And just imagine the reaction the world would have if this problem was occurring on the same scale on the telephone networks (Mobile and Fixed). It would be headline news! Action against it would be swift.

I fear email as currently implemented, has seen its heyday and some more closed implementation will have to come along and replace it.

So the concept will live, but the life of the current technology is rapidly being sucked out by the spammers.

Little fishy in the brooke
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Old 06-20-2004, 12:44 AM
Join Date: Jun 2004
Posts: 36

It's all very well to theorise. Email is still being relied on now - and more than ever : :!:

I've heard all of this before - the end of the world is nigh etc. Go stand on the street and preach this message :mrgreen:
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Old 06-20-2004, 12:54 AM
Join Date: Jun 2002
Posts: 103

So we should do nothing, simply give up without a fight, whine and complain about the inevitability of failure?

Take some prozac and get on with things.

Please notify me when you decide to again report on something useful.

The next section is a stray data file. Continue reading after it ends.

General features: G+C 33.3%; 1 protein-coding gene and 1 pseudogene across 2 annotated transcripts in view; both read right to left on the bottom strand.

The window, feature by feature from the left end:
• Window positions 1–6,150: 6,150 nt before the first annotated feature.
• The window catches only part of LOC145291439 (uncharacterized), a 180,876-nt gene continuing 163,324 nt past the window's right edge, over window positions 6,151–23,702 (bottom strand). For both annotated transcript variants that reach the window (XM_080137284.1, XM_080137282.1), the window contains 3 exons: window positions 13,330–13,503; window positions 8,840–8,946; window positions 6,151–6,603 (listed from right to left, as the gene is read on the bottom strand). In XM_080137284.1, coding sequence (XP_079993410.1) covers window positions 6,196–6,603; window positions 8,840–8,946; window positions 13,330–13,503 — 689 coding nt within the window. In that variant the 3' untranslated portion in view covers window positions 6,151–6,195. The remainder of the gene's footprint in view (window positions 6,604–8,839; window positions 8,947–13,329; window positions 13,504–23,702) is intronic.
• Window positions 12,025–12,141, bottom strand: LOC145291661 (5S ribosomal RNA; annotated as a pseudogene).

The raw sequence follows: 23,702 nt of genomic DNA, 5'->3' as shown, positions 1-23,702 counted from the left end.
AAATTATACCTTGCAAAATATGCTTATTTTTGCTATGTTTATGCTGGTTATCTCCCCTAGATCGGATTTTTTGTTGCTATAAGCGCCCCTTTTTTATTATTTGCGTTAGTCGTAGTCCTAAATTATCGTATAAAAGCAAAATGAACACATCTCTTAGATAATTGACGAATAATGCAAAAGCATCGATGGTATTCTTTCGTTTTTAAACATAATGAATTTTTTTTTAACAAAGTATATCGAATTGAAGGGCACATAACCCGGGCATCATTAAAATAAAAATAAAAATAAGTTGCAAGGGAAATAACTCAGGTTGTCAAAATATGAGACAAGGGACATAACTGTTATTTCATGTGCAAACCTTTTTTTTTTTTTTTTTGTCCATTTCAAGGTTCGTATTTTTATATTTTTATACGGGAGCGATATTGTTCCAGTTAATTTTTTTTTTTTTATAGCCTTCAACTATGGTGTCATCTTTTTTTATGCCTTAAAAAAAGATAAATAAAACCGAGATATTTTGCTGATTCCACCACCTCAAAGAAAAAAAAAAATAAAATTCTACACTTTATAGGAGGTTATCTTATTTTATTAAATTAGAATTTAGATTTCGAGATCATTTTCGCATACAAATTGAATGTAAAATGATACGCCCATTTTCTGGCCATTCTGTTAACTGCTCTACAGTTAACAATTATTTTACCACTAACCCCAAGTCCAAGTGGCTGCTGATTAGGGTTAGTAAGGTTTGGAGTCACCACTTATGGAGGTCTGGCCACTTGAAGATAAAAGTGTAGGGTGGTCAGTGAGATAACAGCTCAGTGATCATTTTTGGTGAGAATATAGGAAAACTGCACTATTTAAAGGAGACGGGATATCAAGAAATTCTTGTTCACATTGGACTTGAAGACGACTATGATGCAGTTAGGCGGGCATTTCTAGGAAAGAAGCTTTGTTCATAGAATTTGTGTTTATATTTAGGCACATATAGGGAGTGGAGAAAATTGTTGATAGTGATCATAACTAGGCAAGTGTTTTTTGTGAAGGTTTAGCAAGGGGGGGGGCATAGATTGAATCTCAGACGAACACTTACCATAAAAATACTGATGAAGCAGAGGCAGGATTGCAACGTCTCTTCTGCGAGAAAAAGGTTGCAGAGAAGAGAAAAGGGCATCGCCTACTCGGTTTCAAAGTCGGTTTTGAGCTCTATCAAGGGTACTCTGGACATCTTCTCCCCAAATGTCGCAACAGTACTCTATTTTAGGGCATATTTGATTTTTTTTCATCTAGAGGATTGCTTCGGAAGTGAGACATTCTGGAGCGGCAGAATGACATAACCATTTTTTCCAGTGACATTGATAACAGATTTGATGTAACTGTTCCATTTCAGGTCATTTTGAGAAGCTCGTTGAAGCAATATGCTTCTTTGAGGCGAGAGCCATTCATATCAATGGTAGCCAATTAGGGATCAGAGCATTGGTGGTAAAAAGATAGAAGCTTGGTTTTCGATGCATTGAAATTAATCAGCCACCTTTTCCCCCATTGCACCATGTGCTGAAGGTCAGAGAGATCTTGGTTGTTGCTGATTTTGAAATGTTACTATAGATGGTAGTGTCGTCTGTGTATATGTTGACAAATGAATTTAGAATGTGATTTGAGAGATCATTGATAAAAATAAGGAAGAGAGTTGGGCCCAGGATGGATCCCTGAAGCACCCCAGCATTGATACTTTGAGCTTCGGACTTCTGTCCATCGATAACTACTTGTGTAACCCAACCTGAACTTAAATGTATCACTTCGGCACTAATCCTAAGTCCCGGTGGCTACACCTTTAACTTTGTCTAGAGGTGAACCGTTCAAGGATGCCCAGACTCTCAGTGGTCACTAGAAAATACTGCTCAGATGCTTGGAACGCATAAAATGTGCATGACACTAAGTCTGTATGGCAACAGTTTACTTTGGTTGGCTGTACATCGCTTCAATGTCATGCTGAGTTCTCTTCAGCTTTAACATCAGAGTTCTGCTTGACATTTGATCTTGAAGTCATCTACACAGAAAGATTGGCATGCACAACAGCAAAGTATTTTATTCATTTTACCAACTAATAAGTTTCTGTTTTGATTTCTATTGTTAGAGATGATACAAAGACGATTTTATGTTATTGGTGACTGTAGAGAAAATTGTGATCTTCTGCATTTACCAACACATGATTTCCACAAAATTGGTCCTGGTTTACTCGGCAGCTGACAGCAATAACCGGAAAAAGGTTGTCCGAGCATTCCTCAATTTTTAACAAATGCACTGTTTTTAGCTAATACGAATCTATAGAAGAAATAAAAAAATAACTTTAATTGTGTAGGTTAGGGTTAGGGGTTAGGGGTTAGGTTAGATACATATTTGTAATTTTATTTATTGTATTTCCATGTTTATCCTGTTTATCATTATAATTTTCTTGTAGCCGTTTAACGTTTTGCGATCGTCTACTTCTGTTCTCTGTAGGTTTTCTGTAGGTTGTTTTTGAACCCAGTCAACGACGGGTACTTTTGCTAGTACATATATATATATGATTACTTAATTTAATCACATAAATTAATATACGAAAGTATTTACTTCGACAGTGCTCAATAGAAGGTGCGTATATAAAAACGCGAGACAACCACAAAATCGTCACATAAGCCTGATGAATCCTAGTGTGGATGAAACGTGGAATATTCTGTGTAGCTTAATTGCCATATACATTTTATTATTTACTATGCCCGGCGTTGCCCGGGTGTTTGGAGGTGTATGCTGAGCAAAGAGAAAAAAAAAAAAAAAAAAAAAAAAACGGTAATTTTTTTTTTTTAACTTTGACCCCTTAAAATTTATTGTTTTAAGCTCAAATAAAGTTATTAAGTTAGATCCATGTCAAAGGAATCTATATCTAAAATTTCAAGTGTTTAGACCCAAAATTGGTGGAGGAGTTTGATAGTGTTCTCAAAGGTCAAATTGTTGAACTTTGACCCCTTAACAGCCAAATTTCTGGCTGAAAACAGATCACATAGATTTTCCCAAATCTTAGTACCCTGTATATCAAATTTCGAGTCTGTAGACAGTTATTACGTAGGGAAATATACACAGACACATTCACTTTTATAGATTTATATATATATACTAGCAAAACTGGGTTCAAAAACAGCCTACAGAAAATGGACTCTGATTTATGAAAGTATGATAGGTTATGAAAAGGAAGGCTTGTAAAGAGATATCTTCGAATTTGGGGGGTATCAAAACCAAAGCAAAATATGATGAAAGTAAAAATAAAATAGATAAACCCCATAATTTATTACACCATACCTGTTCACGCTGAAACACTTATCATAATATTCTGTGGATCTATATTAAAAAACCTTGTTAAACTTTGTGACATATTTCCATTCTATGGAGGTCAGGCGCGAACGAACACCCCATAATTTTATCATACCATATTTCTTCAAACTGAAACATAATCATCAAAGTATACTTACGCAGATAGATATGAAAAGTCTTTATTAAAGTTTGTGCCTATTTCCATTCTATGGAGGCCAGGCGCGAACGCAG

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Old 06-20-2004, 01:22 AM
Vincent M Ferrari
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Join Date: Oct 2006
Posts: 797
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I refused to let my email fall victim to the clutches of a processed pork product. To do it, I signed up for SpamArrest at It's a challenge/authentication system where people send you an email and get a challenge back. If they don't respond, I never see the mail.

I can manage a queue of messages manually if I were so inclined, or let them manage it for me and just delete all the messages that are unverified after a few days.

Needless to say, I have not gotten a single spam since I started using it, and all the people who grumbled about having to verify are now checking with me to find out if it's still working and how much it costs.

The way email is going, challenge authentication is going to be the way to go with email. I'm very happy with my service and I think the perpetually proclaimed "death of email" might be a bit premature. It's like telling someone who has a cold that they're gonna die.

Sure they will, if you don't treat the problem!
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Old 06-20-2004, 01:55 AM
Join Date: Jun 2002
Posts: 103

So we should do nothing, simply give up without a fight, whine and complain about the inevitability of failure?
Just so no one misunderstands: my earlier post represents my reaction to The Inquirer entertaining "editorials" which are nothing more than thinly veiled trolling, not Jonathon's posting or reference of it on PPC Thoughts.

Were The Inquirer's article to appear as a usenet posting, everyone would instantly recognise it.

My post is in no way intended to be an attack of Jonathon's posting.